Latin America experiences some 1,600 attacks per second, and over 12% of cyber attacks globally, despite representing only 8% of the global population, according to an America’s Quarterly special report on cybersecurity.
“In addition to electronic security risks, there is also risk of mismanagement by AI systems,” said Sebastian Jorducha, a senior representative at Hexagon, an Argentina based company that creates automation software for the energy sector.
“Human oversight is an integral component of these systems,” he said. “Ai has incredible potential to maximize efficiency and make real-time adjustments to energy systems, but all real decision-making processes must be controlled by trained human specialists.”
“In other words,” he continued, “these must be tools that amplify human expertise rather than making it irrelevant.”
Barreto also believes that AI, if used responsibly, can also increase safety conditions on maritime energy platforms as well as shipping. “Automation can remove workers from dangerous situations and conditions,” he said.
“And some dangerous jobs will likely be replaced by machines in the near future. But this growth will also create new employment as well, especially among engineers and automation specialists.”
AI also offers considerable opportunities in renewable energies, according to researcher Victor Meza Jimenez. In a recent paper, Jimenez argues that the technology allows for “renewable resources integration, automated data analysis, fast and intelligent decision-making, efficient demand response, improved generation as well as demand forecast, and cost reduction from optimized operations.”
AI systems can assimilate data much faster than humans, and as energy companies incorporate that technology, they can react and even predict usage trends and responses much more rapidly than non-digitized systems.
“This technology represents incredible potential,” said Barreto, “but some of the hype surrounding AI comes from software engineers who have never stepped foot on a deepwater oil platform, or sales forces from AI companies who have a financial motive to talk up it’s potential.”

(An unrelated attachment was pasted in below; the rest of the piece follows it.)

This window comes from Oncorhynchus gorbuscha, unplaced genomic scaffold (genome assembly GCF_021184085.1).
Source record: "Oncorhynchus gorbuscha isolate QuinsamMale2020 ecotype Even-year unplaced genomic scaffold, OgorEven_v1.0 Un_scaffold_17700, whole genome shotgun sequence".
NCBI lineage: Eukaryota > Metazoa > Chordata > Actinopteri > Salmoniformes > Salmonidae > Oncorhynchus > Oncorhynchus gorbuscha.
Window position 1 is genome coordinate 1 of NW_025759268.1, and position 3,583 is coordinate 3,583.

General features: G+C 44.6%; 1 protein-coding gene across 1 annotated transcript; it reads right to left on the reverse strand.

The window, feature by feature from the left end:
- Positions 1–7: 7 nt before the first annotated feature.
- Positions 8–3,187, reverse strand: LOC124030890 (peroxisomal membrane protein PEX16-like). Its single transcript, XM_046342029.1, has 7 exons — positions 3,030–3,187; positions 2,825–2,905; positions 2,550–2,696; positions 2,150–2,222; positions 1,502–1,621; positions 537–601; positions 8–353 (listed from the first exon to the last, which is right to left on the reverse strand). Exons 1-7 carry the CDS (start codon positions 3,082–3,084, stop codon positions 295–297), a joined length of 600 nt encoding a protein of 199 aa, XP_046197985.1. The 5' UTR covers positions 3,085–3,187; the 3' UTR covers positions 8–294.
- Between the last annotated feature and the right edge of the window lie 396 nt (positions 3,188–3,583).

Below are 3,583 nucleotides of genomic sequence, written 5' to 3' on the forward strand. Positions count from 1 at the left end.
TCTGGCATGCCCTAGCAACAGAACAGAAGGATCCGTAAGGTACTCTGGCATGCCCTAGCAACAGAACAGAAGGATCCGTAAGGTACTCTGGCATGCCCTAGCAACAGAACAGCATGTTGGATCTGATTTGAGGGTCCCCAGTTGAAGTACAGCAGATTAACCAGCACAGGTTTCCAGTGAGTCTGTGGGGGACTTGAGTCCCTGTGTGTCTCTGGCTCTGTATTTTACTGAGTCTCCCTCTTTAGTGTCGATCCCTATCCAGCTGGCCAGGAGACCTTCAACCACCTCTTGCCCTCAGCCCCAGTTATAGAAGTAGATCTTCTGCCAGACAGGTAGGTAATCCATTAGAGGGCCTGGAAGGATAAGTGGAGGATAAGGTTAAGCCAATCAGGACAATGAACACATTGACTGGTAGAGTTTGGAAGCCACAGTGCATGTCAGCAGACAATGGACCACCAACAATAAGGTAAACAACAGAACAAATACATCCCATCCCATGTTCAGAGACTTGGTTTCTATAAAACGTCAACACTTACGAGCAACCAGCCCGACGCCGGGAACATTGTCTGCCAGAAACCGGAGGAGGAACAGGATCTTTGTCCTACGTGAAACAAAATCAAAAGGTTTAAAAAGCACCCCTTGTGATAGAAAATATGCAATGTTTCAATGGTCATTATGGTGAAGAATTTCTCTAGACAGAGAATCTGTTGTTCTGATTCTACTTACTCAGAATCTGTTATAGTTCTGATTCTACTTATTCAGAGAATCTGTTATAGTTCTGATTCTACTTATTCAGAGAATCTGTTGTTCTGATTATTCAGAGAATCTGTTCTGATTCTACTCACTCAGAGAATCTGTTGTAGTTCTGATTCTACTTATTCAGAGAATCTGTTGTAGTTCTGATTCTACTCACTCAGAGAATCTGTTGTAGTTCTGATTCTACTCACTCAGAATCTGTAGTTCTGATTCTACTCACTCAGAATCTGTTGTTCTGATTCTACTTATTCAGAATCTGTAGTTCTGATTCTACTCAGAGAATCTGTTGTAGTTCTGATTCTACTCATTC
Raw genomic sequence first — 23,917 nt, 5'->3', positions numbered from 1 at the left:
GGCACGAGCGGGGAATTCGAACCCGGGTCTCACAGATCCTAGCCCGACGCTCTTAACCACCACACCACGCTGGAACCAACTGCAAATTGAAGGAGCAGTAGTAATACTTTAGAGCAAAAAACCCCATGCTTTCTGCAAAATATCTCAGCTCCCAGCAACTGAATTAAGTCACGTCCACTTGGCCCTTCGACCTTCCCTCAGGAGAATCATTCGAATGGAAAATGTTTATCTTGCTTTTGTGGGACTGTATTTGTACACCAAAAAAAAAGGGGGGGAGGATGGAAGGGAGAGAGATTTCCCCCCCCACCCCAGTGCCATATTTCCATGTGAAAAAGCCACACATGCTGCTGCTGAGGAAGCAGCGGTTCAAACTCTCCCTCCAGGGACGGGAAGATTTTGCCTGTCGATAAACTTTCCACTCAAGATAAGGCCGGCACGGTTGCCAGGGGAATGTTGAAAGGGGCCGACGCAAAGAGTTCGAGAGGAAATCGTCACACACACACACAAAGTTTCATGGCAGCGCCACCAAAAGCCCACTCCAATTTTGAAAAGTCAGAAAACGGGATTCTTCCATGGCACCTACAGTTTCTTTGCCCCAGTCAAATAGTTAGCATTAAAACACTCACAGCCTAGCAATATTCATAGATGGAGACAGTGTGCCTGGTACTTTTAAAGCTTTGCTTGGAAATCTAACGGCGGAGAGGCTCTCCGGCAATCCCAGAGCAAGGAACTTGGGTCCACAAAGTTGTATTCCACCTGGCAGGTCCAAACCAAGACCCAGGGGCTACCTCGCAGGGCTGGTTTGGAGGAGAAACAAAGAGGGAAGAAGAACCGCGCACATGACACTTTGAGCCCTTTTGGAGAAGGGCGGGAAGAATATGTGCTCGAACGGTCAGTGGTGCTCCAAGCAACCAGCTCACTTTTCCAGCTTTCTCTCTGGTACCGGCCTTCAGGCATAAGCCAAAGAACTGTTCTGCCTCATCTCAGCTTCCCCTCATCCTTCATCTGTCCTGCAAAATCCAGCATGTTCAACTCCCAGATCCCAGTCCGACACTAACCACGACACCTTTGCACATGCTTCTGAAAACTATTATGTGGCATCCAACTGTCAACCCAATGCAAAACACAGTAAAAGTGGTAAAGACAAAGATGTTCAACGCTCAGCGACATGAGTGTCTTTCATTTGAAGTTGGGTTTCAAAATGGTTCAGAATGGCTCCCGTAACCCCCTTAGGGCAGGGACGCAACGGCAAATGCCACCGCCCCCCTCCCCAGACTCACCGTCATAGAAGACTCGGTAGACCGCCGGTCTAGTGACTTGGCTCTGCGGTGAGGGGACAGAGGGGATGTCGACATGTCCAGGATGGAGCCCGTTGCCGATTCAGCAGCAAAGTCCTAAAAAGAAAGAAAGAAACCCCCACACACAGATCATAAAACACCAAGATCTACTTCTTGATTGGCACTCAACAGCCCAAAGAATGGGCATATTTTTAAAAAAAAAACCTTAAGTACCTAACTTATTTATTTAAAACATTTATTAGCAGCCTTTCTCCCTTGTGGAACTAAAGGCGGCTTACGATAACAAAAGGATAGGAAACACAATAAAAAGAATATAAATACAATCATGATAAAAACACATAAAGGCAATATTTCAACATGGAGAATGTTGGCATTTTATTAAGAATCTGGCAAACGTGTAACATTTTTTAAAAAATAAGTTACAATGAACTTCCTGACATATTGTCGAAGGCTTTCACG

“We must be careful to incorporate this tech responsibly in Latin America,” he concluded, “and the first step in doing that responsibly is to raise awareness of cyber security throughout the region.”
The Big Headlines in LATAM,
Last week at PWS we wrote about elections in Guatemala. Bernardo Arevalo, the progressive reform candidate won in landslide, but can he implement changes to the country’s notoriously corrupt system?
Sandra Torres, who lost by nearly 30% has already claimed fraud in the election process, but the claim is unlikely to stick. The Organization of American States released a statement rejecting the accusations, and called for protection of Arevalo, who they said faces possible physical danger from criminal elements deeply embedded in Guatemala’s power system.
What we’re reading
A few months ago we were the first English-language media company to break the news about a crash in cocaine prices in Colombia that has sent communities reeling.
WOLA this week has a deep dive into why that’s happening, and it’s worth reading!
Spanish Word of the Week
¡Calle esos ojos! which would literally translate to “shut your eyes up” but it means something more like “don’t jinx it!” or “don’t even joke about that!”